Robert Laupert has always been a music addict. There is no lack of musical instruments in his environment either. And yet it took tremendously long until Robert turned into multi-instrumentalist L'aupaire. This road to the individual voice an...
Robert Laupert has always been a music addict. There is no lack of musical instruments in his environment either. And yet it took tremendously long until Robert turned into multi-instrumentalist L'aupaire. This road to the individual voice and timbre, however, is long and winding.
"I had tried this and that, such as enrolling myself for saxophone studies in the Netherlands for example. But I had no idea where I was heading with my creativity," L'aupaire muses, "so I scraped all my money together, packed my bags, and moved to Budapest Into a small flat close to the hip Jewish quarter. To use the self-chosen isolation to figure out what I really feel like doing, what really means something to me." A difficult period of time. A sorrowful period of time. But a tremendously creative one. "Because there I learned that, to me, some degree of suffering and pain always forms a part of one's creative work," he continues. "Without going through hardships, I wouldn't have been able to continue doing what I am doing now as consequently." And soon the songs started pouring from his pen like a waterfall.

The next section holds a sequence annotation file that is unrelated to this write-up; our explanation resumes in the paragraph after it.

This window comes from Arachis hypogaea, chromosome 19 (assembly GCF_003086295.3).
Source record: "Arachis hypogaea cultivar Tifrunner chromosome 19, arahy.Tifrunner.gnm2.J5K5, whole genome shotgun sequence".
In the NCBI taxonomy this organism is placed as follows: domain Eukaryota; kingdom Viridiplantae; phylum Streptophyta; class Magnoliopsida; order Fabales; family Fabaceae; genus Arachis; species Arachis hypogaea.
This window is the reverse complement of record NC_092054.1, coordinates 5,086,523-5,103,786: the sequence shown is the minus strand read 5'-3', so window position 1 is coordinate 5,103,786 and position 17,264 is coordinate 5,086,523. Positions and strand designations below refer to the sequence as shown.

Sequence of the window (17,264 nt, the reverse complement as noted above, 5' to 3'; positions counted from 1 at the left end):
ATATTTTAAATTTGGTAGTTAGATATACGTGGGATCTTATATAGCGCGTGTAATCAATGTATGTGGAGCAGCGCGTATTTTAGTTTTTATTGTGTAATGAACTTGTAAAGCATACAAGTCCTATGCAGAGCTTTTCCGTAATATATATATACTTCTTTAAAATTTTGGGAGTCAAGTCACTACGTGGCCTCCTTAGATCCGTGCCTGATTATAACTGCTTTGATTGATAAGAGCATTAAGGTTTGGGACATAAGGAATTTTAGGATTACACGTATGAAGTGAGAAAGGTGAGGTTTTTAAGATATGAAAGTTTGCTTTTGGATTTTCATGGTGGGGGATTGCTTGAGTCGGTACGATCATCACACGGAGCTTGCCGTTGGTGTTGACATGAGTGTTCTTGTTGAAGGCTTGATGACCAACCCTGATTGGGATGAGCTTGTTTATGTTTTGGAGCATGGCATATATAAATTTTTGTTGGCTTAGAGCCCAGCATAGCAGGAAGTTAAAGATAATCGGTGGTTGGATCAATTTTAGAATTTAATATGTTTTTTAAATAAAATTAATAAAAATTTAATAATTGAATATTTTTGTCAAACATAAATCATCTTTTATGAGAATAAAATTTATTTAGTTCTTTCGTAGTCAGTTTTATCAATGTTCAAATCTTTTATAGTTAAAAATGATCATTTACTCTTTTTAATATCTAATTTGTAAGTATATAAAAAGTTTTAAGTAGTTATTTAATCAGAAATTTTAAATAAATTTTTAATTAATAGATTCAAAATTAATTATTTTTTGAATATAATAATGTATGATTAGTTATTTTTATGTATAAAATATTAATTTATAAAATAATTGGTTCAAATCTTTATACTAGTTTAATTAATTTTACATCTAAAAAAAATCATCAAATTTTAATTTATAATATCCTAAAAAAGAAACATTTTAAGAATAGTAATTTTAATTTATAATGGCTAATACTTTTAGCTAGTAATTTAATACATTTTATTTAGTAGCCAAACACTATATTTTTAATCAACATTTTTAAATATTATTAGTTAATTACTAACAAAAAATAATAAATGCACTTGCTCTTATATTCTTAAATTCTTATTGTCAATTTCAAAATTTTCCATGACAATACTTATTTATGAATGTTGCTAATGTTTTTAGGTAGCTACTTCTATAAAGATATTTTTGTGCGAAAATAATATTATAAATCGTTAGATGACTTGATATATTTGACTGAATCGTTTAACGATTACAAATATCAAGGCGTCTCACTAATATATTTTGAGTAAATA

But much writing still doesn't make a CD. Back from Budapest, L'aupaire's device is live gigging. Gigging as often as possible. For 2014 only, L'aupaire has more than 100 shows on his list. But even in terms of publications, he doesn't stand idly,
as his EP "Rollercoaster Girl" have shown. All of this finally leads to an invitation to the South by Southwest (SXSW) Festival in Austin, Texas. Which in turn provides a springboard for his onward journey to Los Angeles, where he meets Mocky, the soundscape artist who already refined the music of Peaches, Feist, Gonzales, or Jamie Lidell. "Mocky likes my pieces. We spent a lot of time together and created new songs,"L'aupaire points out. As devotedly as L'aupaire can now work and develop his compositions, as confidently he leads the songs to what mesmerizing pieces require: the simplicity of the blues, full-bodied melodic arches of pop, and stories with strong, compelling narrative structures. And then there is this incredible voice, somewhere between Bob Dylan and Tom Waits. And the ability of letting his songs explode from every single note and thus provoke an unforgettable and matchless acoustic firework. Sometimes, one just has to be able to go long and winding roads to find one's very personal musical voice. Then it may sound all the louder though!